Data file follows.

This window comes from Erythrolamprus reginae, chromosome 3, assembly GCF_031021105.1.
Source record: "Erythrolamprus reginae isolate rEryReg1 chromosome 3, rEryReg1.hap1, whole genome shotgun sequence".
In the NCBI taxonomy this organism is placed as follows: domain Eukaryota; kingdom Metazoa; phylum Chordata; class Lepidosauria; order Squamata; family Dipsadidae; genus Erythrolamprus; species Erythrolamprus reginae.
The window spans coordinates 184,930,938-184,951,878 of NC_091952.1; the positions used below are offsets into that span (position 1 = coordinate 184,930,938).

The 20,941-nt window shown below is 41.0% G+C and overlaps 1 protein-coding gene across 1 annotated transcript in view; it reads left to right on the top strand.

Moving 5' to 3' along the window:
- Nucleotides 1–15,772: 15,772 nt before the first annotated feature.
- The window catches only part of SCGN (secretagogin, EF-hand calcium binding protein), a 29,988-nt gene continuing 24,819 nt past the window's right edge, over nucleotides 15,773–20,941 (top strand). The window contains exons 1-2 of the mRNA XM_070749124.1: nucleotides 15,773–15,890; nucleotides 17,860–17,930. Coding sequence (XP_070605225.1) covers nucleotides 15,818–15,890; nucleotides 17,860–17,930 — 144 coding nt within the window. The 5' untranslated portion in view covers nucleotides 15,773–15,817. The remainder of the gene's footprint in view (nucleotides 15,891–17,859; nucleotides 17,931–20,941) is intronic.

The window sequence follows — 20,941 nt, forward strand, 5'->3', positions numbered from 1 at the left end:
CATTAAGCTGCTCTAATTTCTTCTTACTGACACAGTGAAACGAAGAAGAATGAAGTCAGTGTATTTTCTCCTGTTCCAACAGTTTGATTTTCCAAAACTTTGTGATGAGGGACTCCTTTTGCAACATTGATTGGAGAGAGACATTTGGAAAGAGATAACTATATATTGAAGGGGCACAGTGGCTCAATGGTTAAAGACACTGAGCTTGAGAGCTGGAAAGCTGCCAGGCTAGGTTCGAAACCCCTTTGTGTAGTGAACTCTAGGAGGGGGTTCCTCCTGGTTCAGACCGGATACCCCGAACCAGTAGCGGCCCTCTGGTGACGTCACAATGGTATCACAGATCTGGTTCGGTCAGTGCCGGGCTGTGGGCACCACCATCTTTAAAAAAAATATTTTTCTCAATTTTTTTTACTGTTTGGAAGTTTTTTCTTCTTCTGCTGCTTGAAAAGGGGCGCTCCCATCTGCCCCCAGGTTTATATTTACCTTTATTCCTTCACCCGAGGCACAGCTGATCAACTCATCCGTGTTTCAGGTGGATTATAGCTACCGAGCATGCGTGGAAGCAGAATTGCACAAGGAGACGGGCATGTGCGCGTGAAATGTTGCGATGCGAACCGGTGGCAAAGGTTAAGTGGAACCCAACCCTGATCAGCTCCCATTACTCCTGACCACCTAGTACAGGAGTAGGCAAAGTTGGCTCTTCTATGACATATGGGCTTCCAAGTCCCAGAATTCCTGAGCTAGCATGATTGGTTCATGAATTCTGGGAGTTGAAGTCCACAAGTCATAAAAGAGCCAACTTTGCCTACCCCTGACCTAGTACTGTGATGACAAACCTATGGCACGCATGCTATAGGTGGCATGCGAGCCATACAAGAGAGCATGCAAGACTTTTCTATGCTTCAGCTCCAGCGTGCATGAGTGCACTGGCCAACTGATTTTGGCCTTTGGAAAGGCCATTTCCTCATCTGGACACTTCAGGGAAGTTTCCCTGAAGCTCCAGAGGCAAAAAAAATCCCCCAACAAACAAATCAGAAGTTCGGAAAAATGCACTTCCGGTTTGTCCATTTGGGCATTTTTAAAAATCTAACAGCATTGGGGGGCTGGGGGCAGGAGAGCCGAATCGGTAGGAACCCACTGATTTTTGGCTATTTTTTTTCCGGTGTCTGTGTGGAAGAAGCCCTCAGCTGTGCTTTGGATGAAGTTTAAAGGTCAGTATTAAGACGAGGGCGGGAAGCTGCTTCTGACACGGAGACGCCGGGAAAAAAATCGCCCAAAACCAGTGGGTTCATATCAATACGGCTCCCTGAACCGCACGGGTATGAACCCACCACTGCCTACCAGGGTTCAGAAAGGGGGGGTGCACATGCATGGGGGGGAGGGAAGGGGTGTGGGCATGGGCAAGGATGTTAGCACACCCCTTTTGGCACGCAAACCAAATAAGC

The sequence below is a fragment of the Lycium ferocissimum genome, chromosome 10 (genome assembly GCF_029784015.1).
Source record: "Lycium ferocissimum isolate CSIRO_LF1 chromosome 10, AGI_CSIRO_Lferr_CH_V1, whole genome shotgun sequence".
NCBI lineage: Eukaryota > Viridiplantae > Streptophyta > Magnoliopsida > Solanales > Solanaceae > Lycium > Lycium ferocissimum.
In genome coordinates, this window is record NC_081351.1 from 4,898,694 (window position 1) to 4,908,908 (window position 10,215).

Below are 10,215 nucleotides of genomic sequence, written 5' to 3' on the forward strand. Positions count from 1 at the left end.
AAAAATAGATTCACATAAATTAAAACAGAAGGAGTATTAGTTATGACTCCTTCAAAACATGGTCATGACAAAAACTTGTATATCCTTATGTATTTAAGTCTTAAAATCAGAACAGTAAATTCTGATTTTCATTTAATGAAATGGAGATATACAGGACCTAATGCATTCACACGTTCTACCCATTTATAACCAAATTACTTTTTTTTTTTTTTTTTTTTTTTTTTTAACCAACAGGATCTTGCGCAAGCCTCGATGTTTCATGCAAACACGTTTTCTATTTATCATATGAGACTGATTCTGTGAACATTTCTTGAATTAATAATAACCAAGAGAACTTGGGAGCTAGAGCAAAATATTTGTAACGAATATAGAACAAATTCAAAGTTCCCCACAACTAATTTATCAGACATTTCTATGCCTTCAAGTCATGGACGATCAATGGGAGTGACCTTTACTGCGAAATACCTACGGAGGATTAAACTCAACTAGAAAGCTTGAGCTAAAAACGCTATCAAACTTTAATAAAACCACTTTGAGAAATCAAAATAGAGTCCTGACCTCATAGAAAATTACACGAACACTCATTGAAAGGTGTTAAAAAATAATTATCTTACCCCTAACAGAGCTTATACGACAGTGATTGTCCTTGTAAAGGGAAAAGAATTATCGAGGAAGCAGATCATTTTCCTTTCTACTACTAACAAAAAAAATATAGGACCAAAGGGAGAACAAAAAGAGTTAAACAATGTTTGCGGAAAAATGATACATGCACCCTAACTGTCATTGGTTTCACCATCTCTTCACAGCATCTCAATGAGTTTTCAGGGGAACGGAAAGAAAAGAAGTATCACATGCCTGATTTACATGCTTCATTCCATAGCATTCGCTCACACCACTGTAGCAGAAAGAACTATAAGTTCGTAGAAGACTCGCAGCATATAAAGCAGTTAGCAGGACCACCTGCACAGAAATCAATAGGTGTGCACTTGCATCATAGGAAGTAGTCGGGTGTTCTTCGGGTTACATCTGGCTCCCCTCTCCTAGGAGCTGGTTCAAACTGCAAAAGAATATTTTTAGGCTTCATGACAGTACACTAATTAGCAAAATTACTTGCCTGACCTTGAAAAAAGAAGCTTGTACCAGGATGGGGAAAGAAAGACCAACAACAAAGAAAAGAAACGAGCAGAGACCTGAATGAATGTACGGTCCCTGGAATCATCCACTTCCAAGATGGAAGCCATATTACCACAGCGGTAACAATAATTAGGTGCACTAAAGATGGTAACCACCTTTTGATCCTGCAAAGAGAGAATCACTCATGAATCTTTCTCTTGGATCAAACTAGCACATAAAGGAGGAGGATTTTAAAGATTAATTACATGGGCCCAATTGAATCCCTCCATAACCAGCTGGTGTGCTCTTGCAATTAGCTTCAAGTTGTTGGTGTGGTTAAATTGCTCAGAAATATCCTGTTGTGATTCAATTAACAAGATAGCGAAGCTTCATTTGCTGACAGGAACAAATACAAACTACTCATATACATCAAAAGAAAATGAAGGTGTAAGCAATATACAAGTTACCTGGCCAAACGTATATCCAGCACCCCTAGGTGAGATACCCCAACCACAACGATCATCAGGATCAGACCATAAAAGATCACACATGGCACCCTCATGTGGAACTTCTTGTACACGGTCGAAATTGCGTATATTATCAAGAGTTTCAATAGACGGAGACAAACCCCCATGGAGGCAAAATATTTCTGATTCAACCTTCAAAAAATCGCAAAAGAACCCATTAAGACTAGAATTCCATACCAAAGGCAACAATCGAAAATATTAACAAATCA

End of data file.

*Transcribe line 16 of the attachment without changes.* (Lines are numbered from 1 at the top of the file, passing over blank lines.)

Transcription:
AAAAATAGATTCACATAAATTAAAACAGAAGGAGTATTAGTTATGACTCCTTCAAAACATGGTCATGACAAAAACTTGTATATCCTTATGTATTTAAGTCTTAAAATCAGAACAGTAAATTCTGATTTTCATTTAATGAAATGGAGATATACAGGACCTAATGCATTCACACGTTCTACCCATTTATAACCAAATTACTTTTTTTTTTTTTTTTTTTTTTTTTTTAACCAACAGGATCTTGCGCAAGCCTCGATGTTTCATGCAAACACGTTTTCTATTTATCATATGAGACTGATTCTGTGAACATTTCTTGAATTAATAATAACCAAGAGAACTTGGGAGCTAGAGCAAAATATTTGTAACGAATATAGAACAAATTCAAAGTTCCCCACAACTAATTTATCAGACATTTCTATGCCTTCAAGTCATGGACGATCAATGGGAGTGACCTTTACTGCGAAATACCTACGGAGGATTAAACTCAACTAGAAAGCTTGAGCTAAAAACGCTATCAAACTTTAATAAAACCACTTTGAGAAATCAAAATAGAGTCCTGACCTCATAGAAAATTACACGAACACTCATTGAAAGGTGTTAAAAAATAATTATCTTACCCCTAACAGAGCTTATACGACAGTGATTGTCCTTGTAAAGGGAAAAGAATTATCGAGGAAGCAGATCATTTTCCTTTCTACTACTAACAAAAAAAATATAGGACCAAAGGGAGAACAAAAAGAGTTAAACAATGTTTGCGGAAAAATGATACATGCACCCTAACTGTCATTGGTTTCACCATCTCTTCACAGCATCTCAATGAGTTTTCAGGGGAACGGAAAGAAAAGAAGTATCACATGCCTGATTTACATGCTTCATTCCATAGCATTCGCTCACACCACTGTAGCAGAAAGAACTATAAGTTCGTAGAAGACTCGCAGCATATAAAGCAGTTAGCAGGACCACCTGCACAGAAATCAATAGGTGTGCACTTGCATCATAGGAAGTAGTCGGGTGTTCTTCGGGTTACATCTGGCTCCCCTCTCCTAGGAGCTGGTTCAAACTGCAAAAGAATATTTTTAGGCTTCATGACAGTACACTAATTAGCAAAATTACTTGCCTGACCTTGAAAAAAGAAGCTTGTACCAGGATGGGGAAAGAAAGACCAACAACAAAGAAAAGAAACGAGCAGAGACCTGAATGAATGTACGGTCCCTGGAATCATCCACTTCCAAGATGGAAGCCATATTACCACAGCGGTAACAATAATTAGGTGCACTAAAGATGGTAACCACCTTTTGATCCTGCAAAGAGAGAATCACTCATGAATCTTTCTCTTGGATCAAACTAGCACATAAAGGAGGAGGATTTTAAAGATTAATTACATGGGCCCAATTGAATCCCTCCATAACCAGCTGGTGTGCTCTTGCAATTAGCTTCAAGTTGTTGGTGTGGTTAAATTGCTCAGAAATATCCTGTTGTGATTCAATTAACAAGATAGCGAAGCTTCATTTGCTGACAGGAACAAATACAAACTACTCATATACATCAAAAGAAAATGAAGGTGTAAGCAATATACAAGTTACCTGGCCAAACGTATATCCAGCACCCCTAGGTGAGATACCCCAACCACAACGATCATCAGGATCAGACCATAAAAGATCACACATGGCACCCTCATGTGGAACTTCTTGTACACGGTCGAAATTGCGTATATTATCAAGAGTTTCAATAGACGGAGACAAACCCCCATGGAGGCAAAATATTTCTGATTCAACCTTCAAAAAATCGCAAAAGAACCCATTAAGACTAGAATTCCATACCAAAGGCAACAATCGAAAATATTAACAAATCA